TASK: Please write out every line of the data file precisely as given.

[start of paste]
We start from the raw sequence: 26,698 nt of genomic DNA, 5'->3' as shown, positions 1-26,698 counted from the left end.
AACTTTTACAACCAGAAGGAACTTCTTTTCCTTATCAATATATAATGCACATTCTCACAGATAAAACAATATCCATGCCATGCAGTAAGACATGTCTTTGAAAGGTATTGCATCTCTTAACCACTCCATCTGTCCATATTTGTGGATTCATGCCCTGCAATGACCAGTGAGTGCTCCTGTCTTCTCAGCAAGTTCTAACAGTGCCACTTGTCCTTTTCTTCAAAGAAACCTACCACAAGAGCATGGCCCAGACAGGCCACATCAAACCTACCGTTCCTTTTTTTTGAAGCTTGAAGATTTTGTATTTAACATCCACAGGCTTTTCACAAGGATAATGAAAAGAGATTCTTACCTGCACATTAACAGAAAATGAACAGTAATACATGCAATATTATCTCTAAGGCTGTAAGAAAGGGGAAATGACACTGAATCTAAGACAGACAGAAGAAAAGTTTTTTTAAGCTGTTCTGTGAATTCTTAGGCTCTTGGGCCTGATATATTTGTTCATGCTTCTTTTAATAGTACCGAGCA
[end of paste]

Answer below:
We start from the raw sequence: 26,698 nt of genomic DNA, 5'->3' as shown, positions 1-26,698 counted from the left end.
AACTTTTACAACCAGAAGGAACTTCTTTTCCTTATCAATATATAATGCACATTCTCACAGATAAAACAATATCCATGCCATGCAGTAAGACATGTCTTTGAAAGGTATTGCATCTCTTAACCACTCCATCTGTCCATATTTGTGGATTCATGCCCTGCAATGACCAGTGAGTGCTCCTGTCTTCTCAGCAAGTTCTAACAGTGCCACTTGTCCTTTTCTTCAAAGAAACCTACCACAAGAGCATGGCCCAGACAGGCCACATCAAACCTACCGTTCCTTTTTTTTGAAGCTTGAAGATTTTGTATTTAACATCCACAGGCTTTTCACAAGGATAATGAAAAGAGATTCTTACCTGCACATTAACAGAAAATGAACAGTAATACATGCAATATTATCTCTAAGGCTGTAAGAAAGGGGAAATGACACTGAATCTAAGACAGACAGAAGAAAAGTTTTTTTAAGCTGTTCTGTGAATTCTTAGGCTCTTGGGCCTGATATATTTGTTCATGCTTCTTTTAATAGTACCGAGCA